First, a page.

Suicide in children and adolescents: What is the reason for the increase during and after the pandemic?


The high suicide rate in children and adolescents is one of the devastating facts aggravated by the COVID-19 pandemic. The rates recorded between 2020 and 2021 are alarming. And it is even more worrying that one more year has passed and the aftermath seems to have no end.

What could be so harmful for a child or adolescent to think about ending his or her life? Well, it is just the beginning. This is a very sensitive subject and I want us to understand it together.

Did suicide occur in children before the pandemic?

The answer is yes. Unfortunately, the occurrence of suicide in children and adolescents has been recorded for many years. The associated causes have been diverse and despite the efforts of parents, caregivers and interested organizations, it has not been possible to avoid it.

In records from UNICEF’s State of the World’s Children 2021, we find that the child population was already showing a need for mental health care before the pandemic. Also other statistical media make comparative averages with infant suicide rates in the year 2019.

Why did the rates increase during the pandemic?

It is very important to mention that, based on the above data, we cannot look at the arrival of the pandemic as the cause of the suicides. But, yes, as a trigger for these to continue happening and in a higher percentage, according to the  statistics.

Now, before committing suicide, the person (of any age) will have experienced an altered mental condition; that is to say, far from healthy conditions and with poor self-esteem.

Of course, confinement (social isolation), uncertainty and the fatal losses of family members and thousands of people worldwide were ideal conditions to cause anxiety, restlessness and depression. Undoubtedly, the mental conditions conducive to suicide in children and young adults.

Confinement, Uncertainty and Death: A Child’s Eye View

Those of us who know about human development and behavior know that children are especially sensitive to changes in their routine and habits. Thus, isolating them from their loved ones, friends and activities of their liking is not easy for a child or a young teenager.

Infants are beginning to explore their environment, and young adolescents are eager for independence, freedom and integration. How do you endure isolation and control these needs that are part of them?

I invite you to put yourself in the shoes of a child and to think about the following:

  • How do I limit my desire to run (and others) to the space of the house and without friends or people other than mom and dad?
  • Add the question, “What is going on and when is this going to end?” and wait for the response from parents or adults who are noticeably overwhelmed and in crisis; anxious and, many times, angry.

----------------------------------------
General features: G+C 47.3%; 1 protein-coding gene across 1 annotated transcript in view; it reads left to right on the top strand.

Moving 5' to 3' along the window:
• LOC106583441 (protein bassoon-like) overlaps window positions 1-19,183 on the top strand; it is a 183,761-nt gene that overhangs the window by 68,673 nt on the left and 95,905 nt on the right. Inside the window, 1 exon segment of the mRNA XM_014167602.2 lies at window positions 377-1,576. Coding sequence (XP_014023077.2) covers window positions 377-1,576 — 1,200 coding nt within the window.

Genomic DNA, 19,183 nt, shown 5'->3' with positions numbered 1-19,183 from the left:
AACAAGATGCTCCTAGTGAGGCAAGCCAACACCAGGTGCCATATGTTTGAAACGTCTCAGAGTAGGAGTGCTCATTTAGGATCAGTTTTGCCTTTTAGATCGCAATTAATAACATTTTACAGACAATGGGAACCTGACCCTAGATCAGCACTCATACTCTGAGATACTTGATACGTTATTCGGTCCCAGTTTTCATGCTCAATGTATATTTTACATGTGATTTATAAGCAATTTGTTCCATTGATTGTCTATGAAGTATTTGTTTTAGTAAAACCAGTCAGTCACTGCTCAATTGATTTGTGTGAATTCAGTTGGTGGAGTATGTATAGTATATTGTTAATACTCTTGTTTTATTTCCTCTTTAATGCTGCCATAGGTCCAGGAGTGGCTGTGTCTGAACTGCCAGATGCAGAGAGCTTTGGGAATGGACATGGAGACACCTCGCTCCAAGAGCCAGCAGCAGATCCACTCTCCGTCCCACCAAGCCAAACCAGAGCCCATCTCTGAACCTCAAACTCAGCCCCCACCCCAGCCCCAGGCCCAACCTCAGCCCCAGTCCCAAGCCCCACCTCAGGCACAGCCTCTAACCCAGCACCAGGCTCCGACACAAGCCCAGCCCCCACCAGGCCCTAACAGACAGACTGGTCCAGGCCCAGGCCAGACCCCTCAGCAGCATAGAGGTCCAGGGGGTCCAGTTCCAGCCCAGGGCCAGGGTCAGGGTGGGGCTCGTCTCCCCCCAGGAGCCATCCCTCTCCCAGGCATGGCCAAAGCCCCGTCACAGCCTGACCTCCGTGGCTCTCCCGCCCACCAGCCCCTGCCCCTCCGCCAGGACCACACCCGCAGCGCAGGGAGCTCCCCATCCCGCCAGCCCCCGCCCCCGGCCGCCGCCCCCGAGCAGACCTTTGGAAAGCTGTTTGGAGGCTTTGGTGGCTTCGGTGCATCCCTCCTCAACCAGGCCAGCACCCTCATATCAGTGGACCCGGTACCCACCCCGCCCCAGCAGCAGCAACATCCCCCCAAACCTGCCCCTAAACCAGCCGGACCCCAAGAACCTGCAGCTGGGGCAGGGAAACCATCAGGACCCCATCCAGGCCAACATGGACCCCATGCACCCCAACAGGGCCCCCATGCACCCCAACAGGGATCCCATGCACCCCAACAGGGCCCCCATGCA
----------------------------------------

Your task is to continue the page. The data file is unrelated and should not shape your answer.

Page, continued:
• “Nothing will ever be the same because many of them I will never see again.”
  • “Mom, Dad, are we going to die too?” and wait for the response from parents or adults angered by so many questions you ask. You feel that your concerns “take time away” from them to think about what to do, and besides, they are more overwhelmed than you are.
  • How would you handle it? Respond in the same position as a child.

The unknown trigger of suicide in children

The crisis of the inner self and therefore of the family is the root of suicide in children and young people. And, it is not talked about often because it is still a stigmatized subject.

It is no secret that we live in a world where the meaning of life has been driven by having and doing. The pandemic suppressed everyone from what they did and had; jobs, games, entertainment, studies, titles, money, control, status, security, vices. This was the greatest uncertainty.

Each member of the family was immersed in their own activities and their own experiences and individualities. The pandemic brought them all together in one place, the home, and in theory this should have been beneficial. But, with it, deep personal and family voids began to surface.

This emergency situation in which everyone needed to feel understood, listened to and valued, made them feel attacked, singled out, questioned, ignored, minimized. Not that this didn’t take place before the pandemic, but in the hustle and bustle of everyday life it had not been as noticed.

Sweet or bitter company at home

Being at home with those we love should be a sweet companionship for everyone, especially for our little ones. When the opposite happens, it generates in young people a sense of loneliness that has a profound impact on their worth and dignity.

When the feeling of worthlessness remains in a young and less mature mind there is a tendency to suicide. Now you will understand why, after confinement, suicide in children and adolescents has increased.

What happens after the pandemic?

The health crisis still remains, but we are resuming our activities by adopting and maintaining biosecurity measures. The confinement has ceased, the uncertainty has diminished; however, the aftermath remains and child suicides continue.

How to restart mental health? By giving greater presence to love and taking back the true meaning of life. The pandemic has shown that having and doing are not essential to being fulfilled; let us be guided by the presence of love, and God is love (1 Juan 4.8; Colossians 3.14).

It’s in the lack of closeness, listening, support, coverage and that feeling of lack of love that precedes the thought of suicide in children and adolescents. On the other hand, love is what gives meaning to people’s lives (1 Corinthians 13.2).

In that same love I want to extend to you the help you need in any situation of difficulty with your children and your family. You can contact me at this number 407 618 0212.

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